In 2015, I embarked on an epic motorcycle ride through South America for a year. Upon my return, I started working at a university in Melbourne, where I taught ethics. I often showed the “Collateral Murder” video to students when discussing whistleblowing. Whistleblowing is crucial in organisations as it protects them and society from harm caused by unethical activities. It ensures that wrongdoings are brought to light and addressed, fostering a culture of accountability and integrity.

Throughout these years, I remained friends with John Shipton. Our legendary conversations over beers and pasta at Mario’s on Brunswick Street, Fitzroy, were filled with discussions about justice, human rights, and the ongoing efforts to secure Julian’s freedom. John’s character, humanism, impeccable manners, intelligence, and unwavering energy were inspiring. He never flinched from his purpose to get his son out of prison and uphold justice.

John Shipton (Julian’s father) at The Night Falls Conference, March 9, 2024 RMIT

Accordingly, the book The Trial of Julian Assange: A Story of Persecution by Nils Melzer profoundly influenced me. It is a well-argued, articulate, and convincing book that reminded me that the cause was clear: Julian Assange was a political football who had done nothing wrong and had been denied the rule of law. The book reinforced my belief in defending press freedom, the right to information and fair trials.

Recently, I also attended the Night Falls Conference, which was attended by several influential figures. The conference attendees expressed fresh hope that Julian would be released soon. In the words of Australian Prime Minister Anthony Albanese, “it had gone on long enough.

Yesterday, Julian was released. John Shipton jumped in a car with a friend to drive to Canberra to meet his son. This moment culminated years of struggle, advocacy, and unwavering support from Julian’s family and supporters from all walks of life.

John Shipton, with a friend driving to Canberra from Melbourne to meet his son (26 June 2024)

Reflecting on Julian Assange’s journey, I am struck by the tenacity of his family and supporters. What Julian did was the right thing to do. He is a great Australian and, ironically, perhaps the most excellent defender of the US First Amendment ever. His actions have made democracy more vibrant and less passive and compliant. When used for the public good, new technologies can disseminate ideas, promote the freedom of the press, and hold those in power accountable.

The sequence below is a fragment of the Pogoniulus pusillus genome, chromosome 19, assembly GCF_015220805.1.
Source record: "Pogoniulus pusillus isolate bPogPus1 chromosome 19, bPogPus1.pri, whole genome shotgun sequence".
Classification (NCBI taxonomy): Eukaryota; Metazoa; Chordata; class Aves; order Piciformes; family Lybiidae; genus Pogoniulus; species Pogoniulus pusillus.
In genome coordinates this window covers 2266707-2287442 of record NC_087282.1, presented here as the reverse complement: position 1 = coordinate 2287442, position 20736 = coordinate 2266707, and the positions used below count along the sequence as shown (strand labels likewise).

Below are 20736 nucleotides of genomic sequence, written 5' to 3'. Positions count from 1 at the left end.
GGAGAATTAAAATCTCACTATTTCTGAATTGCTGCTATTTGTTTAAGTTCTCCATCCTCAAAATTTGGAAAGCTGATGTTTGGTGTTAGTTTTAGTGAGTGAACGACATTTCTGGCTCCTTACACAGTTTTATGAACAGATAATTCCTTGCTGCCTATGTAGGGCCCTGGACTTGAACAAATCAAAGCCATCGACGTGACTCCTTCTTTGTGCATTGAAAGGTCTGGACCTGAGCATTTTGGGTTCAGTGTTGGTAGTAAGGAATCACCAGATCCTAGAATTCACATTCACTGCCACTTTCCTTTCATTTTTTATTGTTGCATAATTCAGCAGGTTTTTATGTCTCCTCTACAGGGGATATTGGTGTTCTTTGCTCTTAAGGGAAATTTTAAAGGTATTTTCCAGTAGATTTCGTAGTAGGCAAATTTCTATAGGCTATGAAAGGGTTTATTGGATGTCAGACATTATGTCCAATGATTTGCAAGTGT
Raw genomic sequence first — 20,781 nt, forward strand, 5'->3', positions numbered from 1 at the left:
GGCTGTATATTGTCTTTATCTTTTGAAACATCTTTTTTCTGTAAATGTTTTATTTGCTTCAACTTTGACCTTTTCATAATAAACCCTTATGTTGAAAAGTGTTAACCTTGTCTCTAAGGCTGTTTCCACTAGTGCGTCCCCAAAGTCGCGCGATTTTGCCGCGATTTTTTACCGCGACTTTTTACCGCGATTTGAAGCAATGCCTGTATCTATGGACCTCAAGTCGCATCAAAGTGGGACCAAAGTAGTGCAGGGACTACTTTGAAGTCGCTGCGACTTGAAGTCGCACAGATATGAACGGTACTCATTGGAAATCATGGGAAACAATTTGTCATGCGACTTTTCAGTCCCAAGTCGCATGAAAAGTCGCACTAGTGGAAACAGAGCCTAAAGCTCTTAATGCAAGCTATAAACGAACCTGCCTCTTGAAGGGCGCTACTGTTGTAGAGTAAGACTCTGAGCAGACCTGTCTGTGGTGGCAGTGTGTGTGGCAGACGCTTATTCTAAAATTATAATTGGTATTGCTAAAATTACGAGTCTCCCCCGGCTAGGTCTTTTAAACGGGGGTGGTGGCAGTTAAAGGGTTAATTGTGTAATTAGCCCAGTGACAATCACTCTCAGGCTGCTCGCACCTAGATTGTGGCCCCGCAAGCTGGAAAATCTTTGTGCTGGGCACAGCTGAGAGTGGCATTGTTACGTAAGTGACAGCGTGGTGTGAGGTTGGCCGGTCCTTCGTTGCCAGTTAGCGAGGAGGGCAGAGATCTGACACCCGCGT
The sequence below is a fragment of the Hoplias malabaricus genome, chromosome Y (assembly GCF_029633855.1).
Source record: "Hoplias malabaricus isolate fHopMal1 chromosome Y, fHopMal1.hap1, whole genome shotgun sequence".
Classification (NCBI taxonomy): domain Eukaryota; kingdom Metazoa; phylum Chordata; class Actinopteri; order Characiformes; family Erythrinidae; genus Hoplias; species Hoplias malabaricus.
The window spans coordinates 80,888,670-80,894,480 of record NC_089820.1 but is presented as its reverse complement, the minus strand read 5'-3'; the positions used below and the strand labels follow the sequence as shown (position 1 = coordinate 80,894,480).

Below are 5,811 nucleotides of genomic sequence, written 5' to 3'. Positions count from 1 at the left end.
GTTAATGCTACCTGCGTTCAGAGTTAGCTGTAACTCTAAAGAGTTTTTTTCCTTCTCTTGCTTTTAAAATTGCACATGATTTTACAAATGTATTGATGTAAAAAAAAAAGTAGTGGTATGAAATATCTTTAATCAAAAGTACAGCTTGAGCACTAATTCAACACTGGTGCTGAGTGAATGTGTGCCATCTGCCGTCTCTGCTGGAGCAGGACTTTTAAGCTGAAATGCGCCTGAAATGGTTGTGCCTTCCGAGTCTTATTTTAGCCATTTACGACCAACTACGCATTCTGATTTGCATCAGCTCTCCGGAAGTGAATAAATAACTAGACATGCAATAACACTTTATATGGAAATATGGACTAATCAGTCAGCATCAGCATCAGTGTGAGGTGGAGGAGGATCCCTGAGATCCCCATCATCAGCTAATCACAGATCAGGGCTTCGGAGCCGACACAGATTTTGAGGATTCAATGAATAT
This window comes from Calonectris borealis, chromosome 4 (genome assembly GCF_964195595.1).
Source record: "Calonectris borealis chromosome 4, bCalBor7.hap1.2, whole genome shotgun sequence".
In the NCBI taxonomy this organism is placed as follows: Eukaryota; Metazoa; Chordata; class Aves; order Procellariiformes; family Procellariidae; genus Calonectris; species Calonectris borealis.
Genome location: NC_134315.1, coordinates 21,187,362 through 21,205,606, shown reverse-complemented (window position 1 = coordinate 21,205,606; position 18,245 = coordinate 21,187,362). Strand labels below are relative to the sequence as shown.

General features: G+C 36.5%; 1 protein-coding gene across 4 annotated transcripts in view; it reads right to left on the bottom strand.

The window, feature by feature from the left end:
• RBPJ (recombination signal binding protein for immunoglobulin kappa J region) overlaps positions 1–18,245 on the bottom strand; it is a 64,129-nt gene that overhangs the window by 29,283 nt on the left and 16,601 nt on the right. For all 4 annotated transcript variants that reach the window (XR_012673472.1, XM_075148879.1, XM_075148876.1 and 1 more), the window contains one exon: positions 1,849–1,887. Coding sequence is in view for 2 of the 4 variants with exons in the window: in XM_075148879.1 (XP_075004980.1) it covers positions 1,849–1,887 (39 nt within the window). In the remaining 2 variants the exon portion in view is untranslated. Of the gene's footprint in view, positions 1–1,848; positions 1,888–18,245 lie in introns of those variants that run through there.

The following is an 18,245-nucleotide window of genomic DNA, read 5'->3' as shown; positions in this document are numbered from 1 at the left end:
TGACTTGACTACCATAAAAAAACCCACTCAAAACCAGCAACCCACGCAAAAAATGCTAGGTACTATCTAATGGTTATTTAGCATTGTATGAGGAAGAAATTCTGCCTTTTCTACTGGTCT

John meeting his son Julain in Canberra on 27 June, 2024

Julian Assange’s journey from a young hacker in Melbourne to the founder of WikiLeaks and a global symbol of transparency and accountability is remarkable. His work has exposed the inner workings of governments, revealed abuses of power, and sparked essential debates about the role of the press and the public’s right to know. Despite the legal battles and personal setbacks, Assange’s commitment to these principles has never wavered.

People worldwide, including his family, friends, and countless activists, have unwaveringly supported Julian Assange. This support has been crucial in keeping his case in the public eye and advocating for his release. His supporters’ dedication and perseverance testify to the importance of standing up for what is right despite significant challenges.

In conclusion, Julian Assange’s story powerfully reminds us of the importance of transparency, accountability, and the freedom of the press. His work has significantly impacted the world, and his release is a moment of hope for all those who believe in these principles. As we navigate the complexities of the digital age, we must remain committed to these values and fight for a more just and transparent world. We need people like Julian more than ever as we enter a new era of AI.